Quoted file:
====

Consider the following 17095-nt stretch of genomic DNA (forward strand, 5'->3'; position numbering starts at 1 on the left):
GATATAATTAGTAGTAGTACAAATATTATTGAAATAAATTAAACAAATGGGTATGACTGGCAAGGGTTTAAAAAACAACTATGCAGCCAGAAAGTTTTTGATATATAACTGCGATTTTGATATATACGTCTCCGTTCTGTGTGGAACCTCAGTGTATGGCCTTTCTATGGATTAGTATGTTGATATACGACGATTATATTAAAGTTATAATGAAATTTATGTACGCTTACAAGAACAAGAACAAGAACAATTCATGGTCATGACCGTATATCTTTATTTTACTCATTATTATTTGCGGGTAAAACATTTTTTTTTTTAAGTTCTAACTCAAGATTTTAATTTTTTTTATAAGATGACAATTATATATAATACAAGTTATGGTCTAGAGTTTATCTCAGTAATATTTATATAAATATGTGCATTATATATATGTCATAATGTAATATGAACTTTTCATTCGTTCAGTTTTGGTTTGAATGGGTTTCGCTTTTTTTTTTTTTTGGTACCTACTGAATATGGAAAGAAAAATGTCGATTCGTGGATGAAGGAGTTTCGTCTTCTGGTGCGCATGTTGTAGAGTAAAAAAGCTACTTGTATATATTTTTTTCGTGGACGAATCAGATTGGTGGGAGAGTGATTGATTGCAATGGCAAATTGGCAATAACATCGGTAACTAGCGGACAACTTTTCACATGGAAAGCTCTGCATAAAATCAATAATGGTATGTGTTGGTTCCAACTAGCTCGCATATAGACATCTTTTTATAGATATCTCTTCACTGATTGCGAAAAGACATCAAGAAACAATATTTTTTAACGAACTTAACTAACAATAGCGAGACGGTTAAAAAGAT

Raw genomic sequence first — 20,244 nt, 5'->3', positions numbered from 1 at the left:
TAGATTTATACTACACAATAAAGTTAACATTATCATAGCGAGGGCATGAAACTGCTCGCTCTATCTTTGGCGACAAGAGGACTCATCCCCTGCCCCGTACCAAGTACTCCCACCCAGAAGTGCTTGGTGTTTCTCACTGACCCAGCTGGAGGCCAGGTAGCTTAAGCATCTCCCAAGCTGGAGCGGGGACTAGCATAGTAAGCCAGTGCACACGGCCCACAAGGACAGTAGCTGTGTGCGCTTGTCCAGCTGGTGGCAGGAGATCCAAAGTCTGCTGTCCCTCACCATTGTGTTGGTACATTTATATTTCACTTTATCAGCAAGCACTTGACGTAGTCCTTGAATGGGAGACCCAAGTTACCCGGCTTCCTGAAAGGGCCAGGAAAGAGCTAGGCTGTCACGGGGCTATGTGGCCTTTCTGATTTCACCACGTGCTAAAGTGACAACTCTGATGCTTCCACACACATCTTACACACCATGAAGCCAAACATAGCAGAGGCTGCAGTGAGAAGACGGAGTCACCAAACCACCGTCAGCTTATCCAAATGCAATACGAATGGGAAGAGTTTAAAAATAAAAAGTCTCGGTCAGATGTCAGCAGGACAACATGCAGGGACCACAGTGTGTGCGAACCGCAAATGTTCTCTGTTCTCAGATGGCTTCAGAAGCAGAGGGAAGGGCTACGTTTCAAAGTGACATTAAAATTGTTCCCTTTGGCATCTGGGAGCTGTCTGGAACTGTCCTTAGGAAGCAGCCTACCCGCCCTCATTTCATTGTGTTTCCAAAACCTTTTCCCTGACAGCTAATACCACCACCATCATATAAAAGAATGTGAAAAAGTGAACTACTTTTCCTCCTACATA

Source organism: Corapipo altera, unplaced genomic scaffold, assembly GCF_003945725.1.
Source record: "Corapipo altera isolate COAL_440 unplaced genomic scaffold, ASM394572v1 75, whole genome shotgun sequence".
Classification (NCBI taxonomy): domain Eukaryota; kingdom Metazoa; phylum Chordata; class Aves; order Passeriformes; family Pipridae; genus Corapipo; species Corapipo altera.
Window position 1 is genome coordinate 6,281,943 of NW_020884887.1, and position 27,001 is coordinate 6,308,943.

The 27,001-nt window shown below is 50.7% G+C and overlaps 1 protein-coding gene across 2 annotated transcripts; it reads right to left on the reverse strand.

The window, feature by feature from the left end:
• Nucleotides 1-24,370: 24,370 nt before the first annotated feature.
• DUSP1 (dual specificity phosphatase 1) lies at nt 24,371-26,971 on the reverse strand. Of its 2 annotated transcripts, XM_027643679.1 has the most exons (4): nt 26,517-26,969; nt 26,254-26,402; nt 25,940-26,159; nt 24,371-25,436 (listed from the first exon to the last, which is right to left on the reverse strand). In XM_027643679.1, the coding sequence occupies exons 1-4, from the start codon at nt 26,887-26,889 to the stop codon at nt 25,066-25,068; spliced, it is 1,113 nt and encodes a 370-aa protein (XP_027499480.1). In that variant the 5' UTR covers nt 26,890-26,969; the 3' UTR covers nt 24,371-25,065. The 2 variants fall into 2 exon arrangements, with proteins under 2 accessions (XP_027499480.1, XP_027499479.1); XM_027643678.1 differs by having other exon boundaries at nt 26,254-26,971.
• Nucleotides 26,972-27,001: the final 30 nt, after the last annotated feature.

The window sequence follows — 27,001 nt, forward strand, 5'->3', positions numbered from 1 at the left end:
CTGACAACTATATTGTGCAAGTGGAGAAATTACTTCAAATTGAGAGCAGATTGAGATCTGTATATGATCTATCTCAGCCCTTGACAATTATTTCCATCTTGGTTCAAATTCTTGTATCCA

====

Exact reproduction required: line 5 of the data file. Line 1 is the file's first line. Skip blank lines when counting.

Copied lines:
Source organism: Corapipo altera, unplaced genomic scaffold, assembly GCF_003945725.1.